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Natural dyes: blnatdye

Alum
Aluminum Potasium Sulfate
used as a mordant in natural dyeing

Alum Mordant

Brazilwood
A natural dye substance that gives reds, purples, and pinks and corals.. Brazilwood can be obtained from several trees: Haematoxylum brasiletta, Caesalpinia sappan, C. echinata

Brazilwood Dye

Logwood
Haematoxylum campechianum
Logwood comes from a tree native to the West Indies and the Yucatan Peninsula. The heartwood yields a dye that gives pinks, blues, purples and greens depending on the mordants.

Logwood Dye

Osage Orange
Maclura pomifera
Osage Orange comes from a tree native to Arkansas and Texas. Its wood makes a clear lemon yellow dye.

Osage Orange Dye

Red Sandalwood
Pterocarpus antalinus
Red Sandalwood comes for a tree native to India and Indonesia. The dyesubstance is from the heartwood and yields oranges, browns and auburn shades of colour.

Red Sandalwood Dye
Tara Powder
Caesaipina Spinosa
– used as a mordant in natural dyeing of cottons and linens

Cotton Linen Mordant

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Natural Dye plants: bldye

I haven’t tried most of these, but have heard that they produce colour. If you have had success with any of these dyes please let us know by posting a message to our Facebook Group

handspun

Strawberry Blight

Latin: Chenopodium capitatum

Low lying plant with leaves spaced far apart. Where the leaf joins the stem is a cluster of bright red fruit. Use the juice of the berries for a pink/purple. Try vinegar to set the dye, or an alum mordant.

Avocado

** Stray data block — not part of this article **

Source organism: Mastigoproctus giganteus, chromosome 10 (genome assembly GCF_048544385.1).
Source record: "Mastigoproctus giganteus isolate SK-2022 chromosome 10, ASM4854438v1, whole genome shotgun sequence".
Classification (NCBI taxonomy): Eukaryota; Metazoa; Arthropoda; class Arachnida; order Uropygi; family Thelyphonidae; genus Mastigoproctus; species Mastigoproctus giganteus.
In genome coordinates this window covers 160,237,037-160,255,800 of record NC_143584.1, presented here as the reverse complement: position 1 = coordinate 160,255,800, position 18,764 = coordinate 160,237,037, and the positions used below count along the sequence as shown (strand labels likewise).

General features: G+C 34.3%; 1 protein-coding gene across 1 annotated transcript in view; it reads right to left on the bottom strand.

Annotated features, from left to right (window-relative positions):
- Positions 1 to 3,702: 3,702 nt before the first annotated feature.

Scrub the peels clean. Add to bath of vinegar and cream of tartar. Rosey gold. Add premordanted wool (alum)
Also try avocado pits.

Avocado Pit Dye Vat
Dyeing with Avocado Peels and Pits

Purple Cabbage

Mordants:

Alum – yellow, beige

Ammonia – pale green

Tin – lavender

Vinegar – pink, lilac

Afterbath: add washing soda dissolved in boiling water

turquoise

Red Cabbabe Socks

Black Birch

Simmer birch bark in dye bath. Add mordanted wool. Simmer.
Colour: pinkish beige

Colors and Dyes in Early Russia

Hollyhock berries

Colour: pale yellow.
(or sometimes blue!)

Hollyhock: Greenish side of Blue
Coreopsis Tinctoria

Use 1 1/2 cups of flowers per dye bath.

Mordants:

alum – antique pine

iron – dark brown

copper – chestnut brown

tin – gold

Delphinium Blossoms

Colour: sage green

Horseradish leaves

Geranium Leaves

Simmer with rusty nails or in an iron pot.
Colour: dark grey

Willow bark

Colour: Coffee cream Choke cherry

Colour: pink
Dyeing with Willow Bark

More Natural Dyes

Madder
Sandalwood
Osage Orange
Logwood
Cochineal

Natural Dye Books
Harvesting Color: How to Find Plants and Make Natural Dyes
Harvesting Color: How to Find Plants and Make Natural Dyes
Natural Dyes
Botanical Colour at your Fingertips
A Weaver’s Garden: Growing Plants for Natural Dyes and Fibers
Eco Colour: Botanical Dyes for Beautiful Textiles
Wild Color, Revised and Updated Edition: The Complete Guide to Making and Using Natural Dyes